Biblical poetry is more than fancy words of rhyme!  The poetic words of Scripture lead us in worship but instruct us in theology.  Consider the influence of Shakespeare on the literary world.  For those of us within the church, we know about the powerful influence of poetry as we sing beautiful hymns of praise each week.  From the words of Charles Wesley to Issac Watts, we sing many songs of worship that are both beautiful pieces of poetry and instructional worshipful songs that exalt Jesus Christ our Lord!  Some of the most beautiful songs we sing are full of rich theology.  William Cowper once wrote, “God moves in a mysterious way, His wonders to perform; He plants His footsteps in the sea, and rides upon the storm.” Allow those words to sink in!  What rich theology.  He wrote another song that is extremely popular.  The words are as follows:There is a fountain filled with blood drawn from Emmanuel’s veins;And sinners plunged beneath that flood lose all their guilty stains.Lose all their guilty stains, lose all their guilty stains;And sinners plunged beneath that flood lose all their guilty stains.The dying thief rejoiced to see that fountain in his day;And there have I, though vile as he, washed all my sins away.Washed all my sins away, washed all my sins away;And there have I, though vile as he, washed all my sins away.Notice how the poem is structured in such a way that it reveals a message.  The poem not only rhymes, but it serves as a teaching method as well.  In a similar way, the Psalms we find in our Bible do the same thing.  Originally written for instruction and praise, they were later collected and used for worship.  As we read the Psalms in our Bible, we are confronted with powerful words of beauty and worship.  However, as we read them we also encounter pain, discouragement, fear, persecution, and the stark realities of life.  John Piper once remarked, “So it has been all through redemptive history. The more the people of God have suffered—the more they have been forced to live on the brink of eternity where things are real and all sham and shallowness is blown away—the deeper and more beautiful has been the music and hymnody of the church.”Throughout the Psalms that are contained in our Bible, we are confronted with many wonderful biblical doctrines.  It would be foolish to read the Psalms without gleaning the truths they contain.  Below are just a few examples of the truths found in the Psalms.I.              The Doctrine of God’s Sovereignty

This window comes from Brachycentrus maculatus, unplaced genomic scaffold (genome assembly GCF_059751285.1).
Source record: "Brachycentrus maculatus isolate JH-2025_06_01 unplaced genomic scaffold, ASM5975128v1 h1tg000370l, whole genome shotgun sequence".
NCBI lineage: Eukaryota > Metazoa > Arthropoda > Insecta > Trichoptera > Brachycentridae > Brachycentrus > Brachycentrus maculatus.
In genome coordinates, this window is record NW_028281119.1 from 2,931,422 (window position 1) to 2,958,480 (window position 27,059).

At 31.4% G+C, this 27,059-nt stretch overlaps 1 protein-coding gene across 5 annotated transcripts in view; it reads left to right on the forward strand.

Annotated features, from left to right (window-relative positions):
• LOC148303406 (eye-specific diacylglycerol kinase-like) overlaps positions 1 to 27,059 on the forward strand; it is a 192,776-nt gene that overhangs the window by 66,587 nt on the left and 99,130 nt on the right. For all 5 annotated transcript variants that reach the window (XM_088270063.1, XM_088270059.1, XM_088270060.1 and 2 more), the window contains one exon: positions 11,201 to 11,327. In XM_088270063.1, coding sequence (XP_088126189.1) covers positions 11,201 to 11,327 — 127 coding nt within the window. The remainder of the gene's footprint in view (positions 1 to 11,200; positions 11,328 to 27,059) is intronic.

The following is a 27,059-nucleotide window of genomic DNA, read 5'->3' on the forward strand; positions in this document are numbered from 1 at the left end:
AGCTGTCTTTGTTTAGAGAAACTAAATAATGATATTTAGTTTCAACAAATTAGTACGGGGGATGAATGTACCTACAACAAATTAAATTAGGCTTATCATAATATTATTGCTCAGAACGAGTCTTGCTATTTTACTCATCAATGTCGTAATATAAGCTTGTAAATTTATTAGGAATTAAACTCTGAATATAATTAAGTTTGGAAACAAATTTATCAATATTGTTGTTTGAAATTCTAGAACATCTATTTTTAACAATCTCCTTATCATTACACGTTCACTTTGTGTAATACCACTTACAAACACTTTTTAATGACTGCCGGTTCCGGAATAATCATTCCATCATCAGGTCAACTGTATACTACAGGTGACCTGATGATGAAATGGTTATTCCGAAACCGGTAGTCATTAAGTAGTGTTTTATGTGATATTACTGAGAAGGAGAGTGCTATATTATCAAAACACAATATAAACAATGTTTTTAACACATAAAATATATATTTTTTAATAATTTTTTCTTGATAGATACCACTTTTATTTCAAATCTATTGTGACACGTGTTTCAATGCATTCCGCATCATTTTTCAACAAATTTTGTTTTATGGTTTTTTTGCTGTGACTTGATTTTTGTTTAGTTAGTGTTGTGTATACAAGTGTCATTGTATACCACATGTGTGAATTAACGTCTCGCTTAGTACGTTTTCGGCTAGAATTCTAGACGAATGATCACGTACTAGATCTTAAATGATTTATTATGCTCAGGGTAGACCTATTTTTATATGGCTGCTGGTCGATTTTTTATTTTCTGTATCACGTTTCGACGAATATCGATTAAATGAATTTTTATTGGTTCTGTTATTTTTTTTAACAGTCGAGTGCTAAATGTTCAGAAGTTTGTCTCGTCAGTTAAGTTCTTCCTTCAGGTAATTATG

1. Psalm 93:1 – God is the ruling and reigning King.